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Seeking Terra Firma: After Worst Week In Years, Can Stocks Engineer A Comeback?


  • Chinese economic data over weekend comes in worse than expected

  • Hopes for fiscal stimulus helps send Asian stocks higher, but U.S. still in the red

  • Big week for data with jobs report, manufacturing numbers ahead

Climbing out of this ditch is going to be an uphill battle. That’s the takeaway after a night when futures on the Dow Jones Industrial Average ($DJI) traded in a huge range of 1,000 points and struggled to find footing.

Markets were all over the place overnight as people continue trying to get a grasp of what the virus means for global supply chains, and for more down-to-earth kind of things like whether people are going out to restaurants. By the time the opening bell approached, the red vibe remained here in the U.S. and Europe.

However, Asian stocks revived a bit as analysts said maybe this deep economic dive could make governments decide to throw in some fiscal stimulus.

Hopes for a stimulus in China got more fuel over the weekend as a manufacturing metric there plunged to the worst level not just since the 2008 financial crisis, but in history (well, at least since these records started being kept). China’s official manufacturing purchasing managers’ index (PMI) dropped to 35.7 in February from 50.0 in January, below the previous low of 38.8 in November 2008.

On another China-related note, casino revenues plunged 88% in Macau last month, media reports said. This isn’t good news for travel-related stocks like resorts and casinos. They came under pressure again in futures trading before Monday’s open.

On the Home Front

Back home, there’s a weird kind of situation where people are mindful about watching the virus spread but are reacting in contrary ways. Anecdotally, restaurants still seem packed. At the same time, you can’t get a cart at Costco (COST) because everyone is stocking up. It makes you wonder how much of the fear is being spread by media—social or otherwise.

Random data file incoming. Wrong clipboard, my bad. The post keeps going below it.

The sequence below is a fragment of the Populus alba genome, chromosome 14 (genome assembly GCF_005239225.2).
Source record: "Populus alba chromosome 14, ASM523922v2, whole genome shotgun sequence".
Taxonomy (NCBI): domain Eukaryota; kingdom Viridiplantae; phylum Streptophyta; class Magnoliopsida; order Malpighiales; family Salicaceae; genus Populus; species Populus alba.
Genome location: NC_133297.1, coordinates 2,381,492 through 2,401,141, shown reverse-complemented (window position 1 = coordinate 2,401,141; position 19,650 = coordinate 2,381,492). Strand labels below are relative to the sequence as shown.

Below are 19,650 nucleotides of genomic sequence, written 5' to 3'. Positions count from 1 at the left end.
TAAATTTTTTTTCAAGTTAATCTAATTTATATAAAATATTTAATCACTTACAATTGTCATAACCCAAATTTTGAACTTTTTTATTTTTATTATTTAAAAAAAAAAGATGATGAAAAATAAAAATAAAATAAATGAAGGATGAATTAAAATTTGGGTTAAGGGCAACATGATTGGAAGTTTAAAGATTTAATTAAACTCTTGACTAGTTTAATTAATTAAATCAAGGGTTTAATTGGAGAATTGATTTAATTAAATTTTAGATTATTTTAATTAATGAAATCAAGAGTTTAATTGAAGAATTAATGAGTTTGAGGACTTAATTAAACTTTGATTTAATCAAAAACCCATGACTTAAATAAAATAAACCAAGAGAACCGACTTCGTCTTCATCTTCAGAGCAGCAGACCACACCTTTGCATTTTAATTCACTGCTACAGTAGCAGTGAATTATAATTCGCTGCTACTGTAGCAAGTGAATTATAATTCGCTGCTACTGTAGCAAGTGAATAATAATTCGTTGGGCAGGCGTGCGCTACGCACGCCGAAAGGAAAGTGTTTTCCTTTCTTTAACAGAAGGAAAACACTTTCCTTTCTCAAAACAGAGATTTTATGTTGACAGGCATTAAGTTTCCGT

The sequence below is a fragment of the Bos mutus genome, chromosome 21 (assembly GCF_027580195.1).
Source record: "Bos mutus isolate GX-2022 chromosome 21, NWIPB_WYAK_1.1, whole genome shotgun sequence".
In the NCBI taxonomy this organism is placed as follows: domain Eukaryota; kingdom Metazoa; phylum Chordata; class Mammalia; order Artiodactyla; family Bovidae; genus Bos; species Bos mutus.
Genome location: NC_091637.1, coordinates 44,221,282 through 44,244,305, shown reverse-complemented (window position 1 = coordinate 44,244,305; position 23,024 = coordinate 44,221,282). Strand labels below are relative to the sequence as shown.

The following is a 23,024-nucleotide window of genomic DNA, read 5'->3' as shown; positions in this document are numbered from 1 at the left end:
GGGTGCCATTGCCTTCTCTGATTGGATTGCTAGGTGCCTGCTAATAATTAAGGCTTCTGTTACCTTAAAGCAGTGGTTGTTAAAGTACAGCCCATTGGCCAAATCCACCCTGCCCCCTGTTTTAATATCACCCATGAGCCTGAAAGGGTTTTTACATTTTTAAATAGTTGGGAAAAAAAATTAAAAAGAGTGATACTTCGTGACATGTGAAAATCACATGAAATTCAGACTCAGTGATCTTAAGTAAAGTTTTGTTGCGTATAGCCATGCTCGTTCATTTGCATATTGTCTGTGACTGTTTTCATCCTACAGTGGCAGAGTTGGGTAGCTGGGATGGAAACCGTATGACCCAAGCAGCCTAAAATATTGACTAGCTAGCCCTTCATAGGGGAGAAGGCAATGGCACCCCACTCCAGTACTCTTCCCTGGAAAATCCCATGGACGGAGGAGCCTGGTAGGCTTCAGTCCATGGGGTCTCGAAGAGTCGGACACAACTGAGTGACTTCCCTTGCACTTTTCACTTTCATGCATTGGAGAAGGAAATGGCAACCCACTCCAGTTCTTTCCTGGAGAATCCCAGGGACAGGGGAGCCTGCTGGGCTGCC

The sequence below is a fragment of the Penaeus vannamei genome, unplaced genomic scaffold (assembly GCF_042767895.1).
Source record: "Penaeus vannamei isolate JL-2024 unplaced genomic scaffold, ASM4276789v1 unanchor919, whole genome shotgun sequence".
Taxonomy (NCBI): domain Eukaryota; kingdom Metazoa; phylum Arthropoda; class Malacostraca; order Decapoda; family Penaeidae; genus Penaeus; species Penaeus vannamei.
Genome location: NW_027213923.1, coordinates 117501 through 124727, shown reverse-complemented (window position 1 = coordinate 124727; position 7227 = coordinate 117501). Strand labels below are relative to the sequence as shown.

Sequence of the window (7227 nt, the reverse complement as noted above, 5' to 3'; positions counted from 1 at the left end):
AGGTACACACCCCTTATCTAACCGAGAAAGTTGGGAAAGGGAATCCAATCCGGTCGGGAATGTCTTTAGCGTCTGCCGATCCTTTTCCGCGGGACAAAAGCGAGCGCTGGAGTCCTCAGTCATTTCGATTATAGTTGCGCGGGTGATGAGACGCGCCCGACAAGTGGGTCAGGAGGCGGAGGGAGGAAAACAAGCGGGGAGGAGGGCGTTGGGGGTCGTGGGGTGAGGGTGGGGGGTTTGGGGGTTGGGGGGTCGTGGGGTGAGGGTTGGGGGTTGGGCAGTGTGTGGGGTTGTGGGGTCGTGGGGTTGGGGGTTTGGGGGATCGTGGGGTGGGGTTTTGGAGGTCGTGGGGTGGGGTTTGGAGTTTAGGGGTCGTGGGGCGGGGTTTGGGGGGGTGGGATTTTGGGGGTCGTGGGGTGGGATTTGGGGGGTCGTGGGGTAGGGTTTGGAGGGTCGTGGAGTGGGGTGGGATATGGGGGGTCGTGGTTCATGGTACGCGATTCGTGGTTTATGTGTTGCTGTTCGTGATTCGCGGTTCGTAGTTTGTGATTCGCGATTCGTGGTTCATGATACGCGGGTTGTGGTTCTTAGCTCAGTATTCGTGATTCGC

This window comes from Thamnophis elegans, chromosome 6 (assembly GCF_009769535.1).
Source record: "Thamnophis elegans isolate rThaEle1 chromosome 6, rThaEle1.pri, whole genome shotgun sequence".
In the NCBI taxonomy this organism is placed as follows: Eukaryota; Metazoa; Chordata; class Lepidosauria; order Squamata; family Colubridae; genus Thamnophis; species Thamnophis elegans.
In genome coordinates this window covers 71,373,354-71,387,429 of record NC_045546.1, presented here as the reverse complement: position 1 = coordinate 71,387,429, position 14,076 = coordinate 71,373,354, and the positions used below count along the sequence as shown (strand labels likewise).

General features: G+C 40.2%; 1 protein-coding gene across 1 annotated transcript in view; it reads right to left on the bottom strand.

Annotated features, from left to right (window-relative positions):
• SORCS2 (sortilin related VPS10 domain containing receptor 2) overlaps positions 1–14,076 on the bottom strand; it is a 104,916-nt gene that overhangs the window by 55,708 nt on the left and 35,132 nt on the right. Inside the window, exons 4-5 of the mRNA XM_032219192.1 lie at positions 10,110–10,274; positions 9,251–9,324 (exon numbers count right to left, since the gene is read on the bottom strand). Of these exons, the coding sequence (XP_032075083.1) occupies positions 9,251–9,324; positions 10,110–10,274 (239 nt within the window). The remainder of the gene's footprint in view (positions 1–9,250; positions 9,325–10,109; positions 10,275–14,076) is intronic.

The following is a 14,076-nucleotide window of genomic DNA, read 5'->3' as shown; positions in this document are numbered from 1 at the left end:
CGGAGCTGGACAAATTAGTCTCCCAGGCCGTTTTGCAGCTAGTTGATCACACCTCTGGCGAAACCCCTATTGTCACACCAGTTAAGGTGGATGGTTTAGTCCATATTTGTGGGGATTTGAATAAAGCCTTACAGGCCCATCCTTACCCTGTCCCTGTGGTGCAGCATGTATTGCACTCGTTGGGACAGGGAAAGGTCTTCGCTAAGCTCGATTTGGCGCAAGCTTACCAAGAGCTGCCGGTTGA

Goldman Sachs (GS) came out with a note over the weekend saying it expects the Fed to cut rates by 50 basis points, maybe before the March 18 meeting. Looking at the 10-year yield, where investors forced rates down to all-time lows just above 1% early Monday, it’s unclear how much of this is built into the market.

People are trying to figure that out. Is the market forcing the Fed, or will the market keep pounding the rate no matter what? That’s the kind of conundrum that everyone is trying to trade around. You’ve got CME futures now pointing to a 100% chance of a 50-basis point cut by the March meeting. A couple of weeks ago, there were 90% chances of no cut at all. That’s the kind of crazy situation we’re in.

If you’re bullish, you’re probably starting the week looking for those “green shoots” people talk about. Well, maybe consider a few this morning. Shares of Apple (AAPL), Microsoft (MSFT), Verizon (VZ), and Amazon (AMZN) all climbed into slightly greener territory in futures trading ahead of the opening bell. At times like these, investors are likely going to have to focus on some of the big gorillas like those as they seek direction. In another positive sign, crude oil is trading slightly higher this morning.

Calendar Page Turns with Fresh Retail Earnings Up Next

Remember that embattled oil company executive a few years ago who said, “I want my life back” after his company’s accident caused a massive crude spill in the Gulf of Mexico?

Investors might be feeling kind of like that by this point, wondering when analysts and the media will stop focusing on coronavirus and return to talking about typical market stuff like earnings and data. All of that goes on even when the entire market is focused on so-called “black swan” events, which some analysts say the coronavirus might be.

If you can pry your eyes away from the virus headlines, remember that a few big retailers have earnings coming up this week. Those include Kohl’s (KSS) and Target (TGT) tomorrow morning.

Hearing executives talk about holiday season sales might feel a bit surreal when you consider how long ago that was and everything that’s happened since. Still, it might be worth tuning into these calls to hear how the companies are handling any virus-related disruptions to their supply chains, and to get a sense of whether executives see this improving or getting worse in weeks to come. It’s always good to get an insider’s view.

Dollar Tree (DLTR) and Ross Stores (ROST) are other notable retailers reporting this week. There’s also data ahead, with the February jobs report looming this Friday.

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Article Written By: JJ Kinahan

Chief Market Strategist (TD Ameritrade)

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